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Unusual Dialogue Patterns: yay or nay?

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Mon Nov 08, 2010 4:19 am
AuroraOrodel says...



I'm not talking about writing out dialogue in Cockney or changing the spelling of "no" to "nae" so it sounds like a thick Scottish brogue, but more about characters who speak with a speech pattern that sounds either subtly or very different from our own.

For example, the character Alberich in Mercedes Lackey's Valdemar books comes from a different country than where the story takes place, and naturally speaks a different language. It's part of his speech pattern to reverse the subjects and the verbs. Another example is the whole world of The Dark Tower by Stephen King. The characters use words and phrases that sound archaic to readers and structure their sentences in ways that sound incomplete. It creates the sense that these people have a regional dialect.

Do unusual speech patterns like these enhance the characters and the world, or do you find them confusing/hard to read?
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Mon Nov 08, 2010 4:28 am
Elinor Brynn says...



To a certain extent, I do like it, and I think it adds to the characters in ways. Like, for example, if you had a character who was from the deep south, "Do ye see that tree yonder?" seems more realistic as opposed to "Do you see that tree over there?" However, a lot of times when I have seen it it's been very overused that makes the sentences difficult to read. So, maybe, change a few words here and there but don't go overboard, as in, "De yerr see thet tree yonder?"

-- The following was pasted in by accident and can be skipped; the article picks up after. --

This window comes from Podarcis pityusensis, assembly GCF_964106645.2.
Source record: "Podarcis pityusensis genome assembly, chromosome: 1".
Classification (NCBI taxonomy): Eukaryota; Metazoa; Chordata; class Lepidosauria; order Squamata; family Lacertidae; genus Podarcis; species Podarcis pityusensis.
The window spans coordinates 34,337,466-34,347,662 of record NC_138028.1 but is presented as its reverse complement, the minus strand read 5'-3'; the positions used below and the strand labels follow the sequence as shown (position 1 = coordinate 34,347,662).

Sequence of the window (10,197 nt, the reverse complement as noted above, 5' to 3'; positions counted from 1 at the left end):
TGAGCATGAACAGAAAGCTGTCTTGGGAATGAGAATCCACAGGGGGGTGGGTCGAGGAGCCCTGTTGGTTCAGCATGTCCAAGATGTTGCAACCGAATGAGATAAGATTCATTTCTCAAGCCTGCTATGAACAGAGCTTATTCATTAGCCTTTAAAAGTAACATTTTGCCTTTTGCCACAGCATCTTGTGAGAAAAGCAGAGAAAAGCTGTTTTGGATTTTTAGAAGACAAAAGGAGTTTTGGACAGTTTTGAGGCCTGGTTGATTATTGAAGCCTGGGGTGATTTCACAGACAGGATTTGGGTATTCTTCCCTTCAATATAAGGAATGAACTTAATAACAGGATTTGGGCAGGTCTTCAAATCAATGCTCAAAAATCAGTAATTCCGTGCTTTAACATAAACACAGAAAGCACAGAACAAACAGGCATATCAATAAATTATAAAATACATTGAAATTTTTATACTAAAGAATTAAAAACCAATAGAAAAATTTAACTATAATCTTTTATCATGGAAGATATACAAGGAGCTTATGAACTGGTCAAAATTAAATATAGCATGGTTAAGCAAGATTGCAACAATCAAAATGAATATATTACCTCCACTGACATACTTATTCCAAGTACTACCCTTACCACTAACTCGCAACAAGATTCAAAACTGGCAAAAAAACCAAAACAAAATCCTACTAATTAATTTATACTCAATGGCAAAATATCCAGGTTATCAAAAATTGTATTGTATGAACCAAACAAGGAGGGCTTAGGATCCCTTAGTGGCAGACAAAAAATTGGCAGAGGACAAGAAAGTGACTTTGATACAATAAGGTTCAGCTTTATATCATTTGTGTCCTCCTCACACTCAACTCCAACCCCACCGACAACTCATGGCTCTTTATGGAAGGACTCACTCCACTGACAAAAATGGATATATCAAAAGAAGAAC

Also, instead of actually phonetically showing us how they talk through their dialogue, you can always tell us that they're speaking in a Scottish Accent, an Irish Accent or so on. I've done it several times in my stories.

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Wed Nov 10, 2010 5:41 am
JabberHut says...



I've run into this issue writing my NaNo. It takes place in Germany, and they... speak German. But I'm writing it the NaNo in English. xD So I had to think about how I wanted to write it. For German, word order doesn't really matter as long as the cases are right, so it was much easier for me to decide. However, overall, I think I would still just use proper English rather than following the foreign language's word order.